"But shouldn't I put it just below the dorsal fin in the shoulder? What if I put it in the wrong spot?"
KJ was insistent:
Now I really felt the pressure! Realizing that I'd be better off screwing up by following his directions than hesitating and messing things up on my own, I committed myself to the act, leaned over once again, and followed through, sticking the tag solidly into the fish. The below picture gives a good feeling for just how big that marlin really was!  Not a 100% perfect spot for the insertion of the tag but considering the circumstances I think it worked out OK. At least it was close to the dorsal fin!
Thank gosh Charla was there to get the photos because I don't think anyone would believe that we actually pulled it off. Of course, I did almost nothing; KJ perfectly executed the job of both the angler and mate, and BC did a great job of positioning the boat. When the 550 pounder rammed our boat two days earlier, there were many experienced witnesses, including Captain Kevin Nakamaru and angler and respected Australian tournament director Bob Lowe, but this time we were all alone, and showing back up at the Kailua Pier with an a tale about an even bigger fish was definitely going to arouse some skepticism. But as you can see from the photos, as fantastic as the story is, it's all true: the little press boat was the luckiest boat on the whole Island of Hawaii! All hail Captain B.C. Crawford of the mighty Chiripa and his mate KJ Robinson!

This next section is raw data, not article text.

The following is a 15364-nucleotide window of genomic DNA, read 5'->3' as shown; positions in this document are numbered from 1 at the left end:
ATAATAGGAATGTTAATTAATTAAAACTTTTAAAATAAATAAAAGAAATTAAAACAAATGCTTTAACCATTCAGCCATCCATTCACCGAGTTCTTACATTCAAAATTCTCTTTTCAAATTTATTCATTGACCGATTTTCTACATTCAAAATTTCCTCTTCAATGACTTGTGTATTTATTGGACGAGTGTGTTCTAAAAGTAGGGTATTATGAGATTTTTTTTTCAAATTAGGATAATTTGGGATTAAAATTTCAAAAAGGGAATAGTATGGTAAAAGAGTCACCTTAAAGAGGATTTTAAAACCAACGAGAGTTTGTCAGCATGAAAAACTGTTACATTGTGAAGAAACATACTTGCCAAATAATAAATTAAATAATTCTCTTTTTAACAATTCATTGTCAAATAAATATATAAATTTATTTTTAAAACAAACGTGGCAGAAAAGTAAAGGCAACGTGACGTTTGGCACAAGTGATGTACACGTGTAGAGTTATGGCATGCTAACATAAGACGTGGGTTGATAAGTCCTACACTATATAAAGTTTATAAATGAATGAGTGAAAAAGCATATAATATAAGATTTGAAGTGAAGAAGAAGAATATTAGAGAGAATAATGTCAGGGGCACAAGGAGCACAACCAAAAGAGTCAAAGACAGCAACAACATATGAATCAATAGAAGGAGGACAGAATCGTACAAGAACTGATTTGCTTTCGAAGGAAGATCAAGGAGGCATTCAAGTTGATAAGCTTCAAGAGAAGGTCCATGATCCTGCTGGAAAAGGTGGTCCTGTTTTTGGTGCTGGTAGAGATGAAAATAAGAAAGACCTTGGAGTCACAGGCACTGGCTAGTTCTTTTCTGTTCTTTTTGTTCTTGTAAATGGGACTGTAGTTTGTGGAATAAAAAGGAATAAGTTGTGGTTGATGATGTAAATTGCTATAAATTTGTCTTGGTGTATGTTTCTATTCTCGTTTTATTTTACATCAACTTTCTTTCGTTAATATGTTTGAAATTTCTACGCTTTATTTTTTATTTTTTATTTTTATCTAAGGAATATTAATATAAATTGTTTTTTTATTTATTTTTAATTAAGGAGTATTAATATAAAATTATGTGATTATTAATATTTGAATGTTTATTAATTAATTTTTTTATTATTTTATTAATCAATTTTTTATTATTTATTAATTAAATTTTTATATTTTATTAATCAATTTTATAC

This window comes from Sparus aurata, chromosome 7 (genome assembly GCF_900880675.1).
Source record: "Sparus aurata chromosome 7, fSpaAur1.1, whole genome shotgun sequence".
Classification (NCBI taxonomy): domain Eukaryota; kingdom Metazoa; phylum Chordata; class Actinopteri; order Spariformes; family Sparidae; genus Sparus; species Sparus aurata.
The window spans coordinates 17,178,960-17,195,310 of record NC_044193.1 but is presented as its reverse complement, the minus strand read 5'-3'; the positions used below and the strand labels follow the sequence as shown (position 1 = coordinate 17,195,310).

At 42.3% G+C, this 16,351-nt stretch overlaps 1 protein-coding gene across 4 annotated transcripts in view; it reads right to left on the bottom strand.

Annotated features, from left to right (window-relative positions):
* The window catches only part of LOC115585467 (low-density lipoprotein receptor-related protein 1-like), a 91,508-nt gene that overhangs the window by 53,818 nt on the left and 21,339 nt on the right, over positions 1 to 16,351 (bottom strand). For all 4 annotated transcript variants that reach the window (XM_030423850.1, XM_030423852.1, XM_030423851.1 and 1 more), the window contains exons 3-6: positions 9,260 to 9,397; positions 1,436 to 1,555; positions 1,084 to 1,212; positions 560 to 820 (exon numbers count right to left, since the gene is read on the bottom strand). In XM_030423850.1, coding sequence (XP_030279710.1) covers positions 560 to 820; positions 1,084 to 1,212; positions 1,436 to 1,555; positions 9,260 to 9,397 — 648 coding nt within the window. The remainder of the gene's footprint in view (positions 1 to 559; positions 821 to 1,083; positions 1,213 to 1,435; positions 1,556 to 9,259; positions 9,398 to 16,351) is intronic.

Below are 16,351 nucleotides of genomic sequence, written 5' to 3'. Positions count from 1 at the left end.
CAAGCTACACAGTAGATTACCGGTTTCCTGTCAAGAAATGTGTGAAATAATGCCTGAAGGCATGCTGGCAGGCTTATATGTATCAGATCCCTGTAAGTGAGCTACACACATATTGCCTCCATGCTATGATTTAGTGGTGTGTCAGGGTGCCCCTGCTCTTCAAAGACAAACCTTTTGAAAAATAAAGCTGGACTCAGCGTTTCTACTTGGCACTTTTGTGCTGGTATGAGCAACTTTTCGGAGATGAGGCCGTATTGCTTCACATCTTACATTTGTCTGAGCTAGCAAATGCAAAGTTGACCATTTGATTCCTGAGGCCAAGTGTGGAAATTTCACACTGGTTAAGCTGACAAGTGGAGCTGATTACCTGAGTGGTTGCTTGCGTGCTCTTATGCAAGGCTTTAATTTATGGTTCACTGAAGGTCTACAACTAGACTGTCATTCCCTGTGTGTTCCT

Note: Be sure to check back soon at my blog Jon Schwartz's Fishing and Travel Blog for the great stories I have to share about what happened after the HIBT ended! Think sharks, big ahi tuna, and two marlin underwater at the same time, with one of them free swimming!! If you have any free time, also check out my site www.bluewaterjon.com for more cool fishing and travel stories and photographs.

1 comment:

Anonymous said...

Well done, Jon
Not only are you a world-class gamefishing photographer, now you're an accomplished deckie as well!
What a great week you had - and you've captured the excitement, and anxiety, really well. I can't wait to see the rest of your spectacular shots.
All the best,
Editor: BlueWater magazine